Erica Heller is a New Yorker in her fifties.  In her twenties and thirties she worked in advertising. Then she dropped out of the field and wrote a novel, Splinters – a natural thing to do when one is the daughter of the late Joseph Heller, author of Something Happened, God Knows, Good As Gold, and that all-time bestselling antiwar novel Catch-22. 
Splinters was published in 1990 and, unlike most of her father’s books, was not well-received; Publishers Weekly called it “pretentious and self-indulgent.”  So Ms. Heller went back to advertising, where she remains.  Recently she began blogging on The Huffington Post.  Just before election day, she wrote there that her father – who, she acknowledged, never voted in any election in his life, because he was, by his own admission, “anti-political” – would surely have trooped down to the booth, were he still living, to choose Sen. Barack Obama. 

 (That strikes me as doubtful. Heller, a very shrewd fellow as his many interviews attest, would have likely foreseen that doing so would help bring about the situation this week where Dr. Henry Kissinger, the target of innumerable venomous barbs in Good As Gold, expressed his support for the President-elect’s choosing Sen. Hillary Clinton for Secretary of State.)

This week, Ms. Heller, perhaps like many another writer with an Amazon sales ranking in the low seven digits, is on the warpath about the book deals being rumored for Gov. Sarah Palin and secured by Joe the Plumber.  She seems convinced that S. J. Wurzelbacher is receiving a fortune from a small press for his book.  In fact, what Joe is earning is probably just a shade above the $1000 or so her dad got for what was then Catch-18 nearly a half-century ago, and far below the advances for every other book he wrote. 

 Ms Heller also fulminates about the $7 million that’s being tossed around where the Palin book is concerned, bemoaning all the trees that will fall to make it.  Well, President Clinton was paid considerably better for his memoirs.  And a lot of trees fell to get it to the stores.  And, most strikingly of all, that rather soporific tome was edited by none other than Robert Gottlieb, the brilliant editor who helped make Joseph Heller’s Catch-22 a classic.  (I should point out Mr. Gottlieb always has my admiration.  Imagine being in one’s late seventies and fielding 3 am calls from the man who remains the First Night Owl, not to mention trying to get Robert Caro to finish those last thousand pages of his LBJ saga.)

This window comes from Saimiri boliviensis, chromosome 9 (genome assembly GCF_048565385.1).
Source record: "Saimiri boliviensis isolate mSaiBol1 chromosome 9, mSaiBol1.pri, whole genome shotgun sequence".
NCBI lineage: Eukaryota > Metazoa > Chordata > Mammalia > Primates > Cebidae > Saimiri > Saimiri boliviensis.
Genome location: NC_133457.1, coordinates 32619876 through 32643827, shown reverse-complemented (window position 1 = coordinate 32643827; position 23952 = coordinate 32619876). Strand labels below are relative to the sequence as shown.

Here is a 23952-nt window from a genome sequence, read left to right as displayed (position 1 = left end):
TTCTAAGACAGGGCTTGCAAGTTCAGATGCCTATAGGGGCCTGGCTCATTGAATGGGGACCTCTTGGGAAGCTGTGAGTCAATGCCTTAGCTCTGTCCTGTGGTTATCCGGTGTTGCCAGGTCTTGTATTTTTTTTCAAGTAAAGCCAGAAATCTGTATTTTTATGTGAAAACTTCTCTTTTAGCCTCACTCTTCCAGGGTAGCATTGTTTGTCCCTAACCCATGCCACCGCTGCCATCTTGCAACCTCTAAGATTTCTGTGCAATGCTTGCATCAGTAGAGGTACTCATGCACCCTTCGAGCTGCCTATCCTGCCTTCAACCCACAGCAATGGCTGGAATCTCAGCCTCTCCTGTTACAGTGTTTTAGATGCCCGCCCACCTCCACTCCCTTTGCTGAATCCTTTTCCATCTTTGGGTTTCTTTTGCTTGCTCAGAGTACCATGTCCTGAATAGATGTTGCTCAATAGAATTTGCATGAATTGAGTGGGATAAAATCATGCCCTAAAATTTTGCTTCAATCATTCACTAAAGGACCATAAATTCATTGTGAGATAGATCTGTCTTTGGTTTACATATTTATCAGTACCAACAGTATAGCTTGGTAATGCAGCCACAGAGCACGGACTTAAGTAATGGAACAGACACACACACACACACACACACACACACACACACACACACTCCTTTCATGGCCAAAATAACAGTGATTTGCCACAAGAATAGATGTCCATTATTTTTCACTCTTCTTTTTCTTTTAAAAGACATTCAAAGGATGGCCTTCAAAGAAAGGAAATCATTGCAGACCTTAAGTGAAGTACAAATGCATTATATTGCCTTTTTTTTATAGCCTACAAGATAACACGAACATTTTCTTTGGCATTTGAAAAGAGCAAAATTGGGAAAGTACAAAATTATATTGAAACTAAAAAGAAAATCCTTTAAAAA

Most bizarre of all is an aside where Ms. Heller reminisces about the good old days when Catch-22 is published and in which the series Mad Men is set.  She reminds us that back when Roger Maris was earning his asterisk, gas was 33 cents a gallon and stamps were four cents.  Well, guess what?  If her liberal idols in Congress and the White House can’t figure out how to get us out of the recession and deflation sets in, prices may drop to those levels again.  The difference will be that you won’t see too many people wearing clothes as good as the ones in Mad Men.  On the bright side, there will be plenty of free grass, growing up from the sidewalks, and in some places from the floorboards.

Speaking of Robert Gottlieb, time for me to tell my favorite story about his many quirks.  A friend of mine – we’ll call him Hank, because his first name’s the same as Gottlieb’s – was in the early ’60s an up-and-coming editor, as Gottlieb was.  One day he got a call from his colleague.  “Come over for lunch,” quoth young Bob.  His habit, then as now, was always to eat a sandwich at his own desk at Simon & Schuster (and, later, Knopf), so Hank stopped at an Italian deli, got some antipasto, and proceeded to S&S’s offices.

This particular afternoon, incidentally, was a day or two after JFK’s speech announcing the presence of Russian missiles in Cuba.  Things were pretty weird in Manhattan all around. Even so, Hank was a bit surprised, when he arrived at Bob’s office, to find it unoccupied.  Assuming that the editor was in the restroom, he waited a while in the hallway.  Then he asked Gottlieb’s secretary where he was.  “In there – he hasn’t left all day,” she replied.

So Hank stepped in and approached his friend’s desk.  There came a whisper – from under it. “That you, Hank?”  Hank stepped around and found Gottlieb crouched underneath, sandwich in hand. “I talked to my shrink this morning – he sounded kinda worried,” Bob said by way of explanation. “There’s some space here – sit down.” So Hank squeezed in and took out the antipasto.  “Just a second,” said Bob. He then emerged from the desk, went to the window, lowered the blinds, and got back under.  Thus suitably protected from the threat of The Big One – in an office in the midsection of a skyscraper in midtown Manhattan – the two young editors dined and chatted as usual.

Ah, those wild, crazy days of Mad Men.